Councillors set to decide Ocean Dr debate

The two-and-a-half-year debate over the future of John Wilson Ocean Dr in Dunedin could be about to come to an end.

Councillors at today's Dunedin City Council meeting will decide whether to grant final approval to reinstating vehicle access on the closed section of scenic drive, leading to Lawyers Head, for almost the first time since 2006.

Councillors at the last community development committee on November 30 voted narrowly in favour of restoring motorists' access between 11am and 2pm each day, excluding weekends and public holidays.

That vote was tied 6-6 until Cr Bill Acklin used his casting vote as committee chairman to ensure it progressed to today's council meeting for final approval.

Councillors were expected to debate the issue again today, and, with Crs Paul Hudson, Lee Vandervis and Mayor Dave Cull having missed last month's vote, the result might not be a forgone conclusion.

Councillors at last month's meeting had been considering a staff report recommending an $88,777 upgrade of the road, to add speed humps, new road markings and other traffic-calming measures, before opening it to motorists.

They eventually voted to lower the road's speed limit to 30kmh and approve the $88,777 upgrade funding, but only spend it if monitoring of driver behaviour showed it was warranted.

However, a staff report prepared for today's council meeting said crash records on the road showed a safety upgrade would be needed.

The report, by council senior traffic engineer Ron Minnema, said 14 crashes were recorded on the closed section of John Wilson Ocean Dr - north of the bollards - between 2002 and its closure to vehicles in 2006.

Two of the crashes resulted in serious injuries, and five crashes in minor injuries, but none involved pedestrians or cyclists, he said.

Speed surveys undertaken in the area in 2004 had also recorded mean vehicle speeds of 43kmh, and it was "likely that similar speeds would be recorded on the level section of John Wilson Ocean Dr", his report said.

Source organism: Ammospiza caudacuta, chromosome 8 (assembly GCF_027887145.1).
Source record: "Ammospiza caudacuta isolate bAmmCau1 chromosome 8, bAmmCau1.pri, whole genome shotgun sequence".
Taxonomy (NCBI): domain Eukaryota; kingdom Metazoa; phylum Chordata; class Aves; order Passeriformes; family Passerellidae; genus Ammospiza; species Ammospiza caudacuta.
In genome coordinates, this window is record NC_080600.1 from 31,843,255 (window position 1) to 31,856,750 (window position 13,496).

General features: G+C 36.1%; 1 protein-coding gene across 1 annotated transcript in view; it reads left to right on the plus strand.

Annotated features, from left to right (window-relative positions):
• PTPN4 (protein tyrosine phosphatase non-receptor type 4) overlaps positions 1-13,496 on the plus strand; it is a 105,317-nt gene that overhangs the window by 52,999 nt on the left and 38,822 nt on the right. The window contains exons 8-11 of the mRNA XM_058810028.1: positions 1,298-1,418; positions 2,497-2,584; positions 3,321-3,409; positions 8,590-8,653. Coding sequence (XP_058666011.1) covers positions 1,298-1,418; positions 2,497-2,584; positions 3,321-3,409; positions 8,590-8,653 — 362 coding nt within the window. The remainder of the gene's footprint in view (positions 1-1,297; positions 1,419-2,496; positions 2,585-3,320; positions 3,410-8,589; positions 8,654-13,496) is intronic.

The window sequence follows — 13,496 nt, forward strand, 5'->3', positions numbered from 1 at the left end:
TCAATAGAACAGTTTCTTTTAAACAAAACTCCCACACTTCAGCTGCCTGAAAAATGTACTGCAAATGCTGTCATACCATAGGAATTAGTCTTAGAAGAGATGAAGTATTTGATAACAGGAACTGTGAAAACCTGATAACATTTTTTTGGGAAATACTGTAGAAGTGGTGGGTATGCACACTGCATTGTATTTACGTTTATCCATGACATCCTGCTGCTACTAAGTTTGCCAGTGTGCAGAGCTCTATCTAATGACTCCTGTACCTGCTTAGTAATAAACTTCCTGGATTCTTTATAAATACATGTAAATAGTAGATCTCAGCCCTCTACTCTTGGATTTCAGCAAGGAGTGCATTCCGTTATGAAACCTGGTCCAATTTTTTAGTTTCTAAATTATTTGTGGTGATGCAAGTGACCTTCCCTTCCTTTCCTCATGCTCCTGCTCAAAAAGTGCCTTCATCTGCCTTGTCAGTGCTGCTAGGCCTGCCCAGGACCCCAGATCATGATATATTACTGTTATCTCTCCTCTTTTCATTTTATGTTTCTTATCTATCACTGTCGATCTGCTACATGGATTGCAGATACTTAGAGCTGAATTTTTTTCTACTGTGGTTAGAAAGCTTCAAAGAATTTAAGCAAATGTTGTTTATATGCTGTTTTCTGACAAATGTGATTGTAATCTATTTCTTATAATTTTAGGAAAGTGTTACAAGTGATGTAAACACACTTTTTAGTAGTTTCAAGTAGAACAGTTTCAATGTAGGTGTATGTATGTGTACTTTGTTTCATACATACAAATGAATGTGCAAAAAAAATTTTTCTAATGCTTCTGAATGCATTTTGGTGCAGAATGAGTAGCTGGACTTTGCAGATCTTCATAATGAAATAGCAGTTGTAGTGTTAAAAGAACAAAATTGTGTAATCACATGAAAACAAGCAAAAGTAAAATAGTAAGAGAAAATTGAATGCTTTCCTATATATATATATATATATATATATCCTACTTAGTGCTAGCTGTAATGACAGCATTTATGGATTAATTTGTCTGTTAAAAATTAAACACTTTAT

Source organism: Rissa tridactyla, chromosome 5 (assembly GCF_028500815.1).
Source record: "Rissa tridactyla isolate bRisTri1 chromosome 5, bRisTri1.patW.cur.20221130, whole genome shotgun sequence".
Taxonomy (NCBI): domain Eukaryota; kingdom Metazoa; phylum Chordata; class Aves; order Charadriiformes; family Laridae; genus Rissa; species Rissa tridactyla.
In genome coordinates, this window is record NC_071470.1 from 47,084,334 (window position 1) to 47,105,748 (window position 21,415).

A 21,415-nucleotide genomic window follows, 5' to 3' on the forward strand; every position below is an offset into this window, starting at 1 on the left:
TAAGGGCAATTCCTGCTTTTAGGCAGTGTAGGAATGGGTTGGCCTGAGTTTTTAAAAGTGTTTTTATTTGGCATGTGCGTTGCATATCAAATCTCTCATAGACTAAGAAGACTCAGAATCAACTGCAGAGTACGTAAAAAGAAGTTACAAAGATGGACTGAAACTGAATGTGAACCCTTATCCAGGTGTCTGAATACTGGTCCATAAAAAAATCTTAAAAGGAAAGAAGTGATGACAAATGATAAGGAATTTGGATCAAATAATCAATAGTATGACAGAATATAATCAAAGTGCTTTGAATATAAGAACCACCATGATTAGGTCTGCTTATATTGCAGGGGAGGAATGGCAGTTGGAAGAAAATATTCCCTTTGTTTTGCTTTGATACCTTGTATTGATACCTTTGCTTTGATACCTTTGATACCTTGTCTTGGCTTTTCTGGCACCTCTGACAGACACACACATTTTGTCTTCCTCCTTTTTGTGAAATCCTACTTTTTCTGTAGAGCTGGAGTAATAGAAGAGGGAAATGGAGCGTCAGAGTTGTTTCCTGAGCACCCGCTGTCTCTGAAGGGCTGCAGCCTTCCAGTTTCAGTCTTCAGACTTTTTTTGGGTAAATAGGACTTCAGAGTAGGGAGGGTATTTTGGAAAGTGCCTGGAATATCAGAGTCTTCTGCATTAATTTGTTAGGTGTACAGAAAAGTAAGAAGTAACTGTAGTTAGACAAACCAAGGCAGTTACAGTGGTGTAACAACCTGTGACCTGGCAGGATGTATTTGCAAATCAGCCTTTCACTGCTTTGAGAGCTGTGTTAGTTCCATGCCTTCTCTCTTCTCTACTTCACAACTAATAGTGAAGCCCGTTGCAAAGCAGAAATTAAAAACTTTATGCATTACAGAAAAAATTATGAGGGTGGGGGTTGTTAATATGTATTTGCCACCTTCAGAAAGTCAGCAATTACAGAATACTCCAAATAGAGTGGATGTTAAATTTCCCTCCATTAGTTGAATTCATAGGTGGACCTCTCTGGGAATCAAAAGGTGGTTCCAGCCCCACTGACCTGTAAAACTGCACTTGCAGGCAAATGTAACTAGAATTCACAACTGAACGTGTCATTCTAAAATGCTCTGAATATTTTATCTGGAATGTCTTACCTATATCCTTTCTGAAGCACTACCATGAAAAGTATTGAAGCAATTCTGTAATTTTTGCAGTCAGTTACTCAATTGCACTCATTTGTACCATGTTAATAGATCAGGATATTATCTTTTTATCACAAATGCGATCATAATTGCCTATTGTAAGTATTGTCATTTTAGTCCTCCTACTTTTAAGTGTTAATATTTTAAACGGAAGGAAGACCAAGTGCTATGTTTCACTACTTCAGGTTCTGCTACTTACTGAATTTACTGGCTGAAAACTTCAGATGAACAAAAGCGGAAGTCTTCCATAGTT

That meant the safety upgrade would be needed to ensure motorists complied with the planned 30kmh speed limit, his report said.

However, a complicating factor was a planned $125,000 resealing of the entire road, irrespective of whether it was reopened to vehicles, in 2012-13.

The report identified four upgrade options for reopening the road, but suggested two that met councillors' concerns.

One would see traffic-calming measures added, old road markings removed and new ones added early next year at a cost of $74,000, and then followed by the $75,000 resealing of the section of road north of the bollards in 2012-13.

That option would cater sooner for motorists, pedestrians, cyclists and others, but mean extra costs of $29,000 if the work was not co-ordinated with resealing work, Mr Minnema's report said.

Alternatively, the traffic-calming measures, re-marking and other work could be delayed until 2012-13, then completed in conjunction with the planned resealing project, his report said.

That meant the need to remove existing markings would be avoided, lowering the project cost to $45,000, along with the $75,000 resealing project, he said.

However, the extra delay might not be acceptable to the community, he said.

The first option would cost $149,000 for traffic-calming and resealing, and the second option $120,000, but both would attract total maintenance costs of $29,000 and operating costs of $43,000 over the next 15 years, his report said.

That meant total costs rising to $221,000 for the first option, and $192,000 for the second option, over 15 years.



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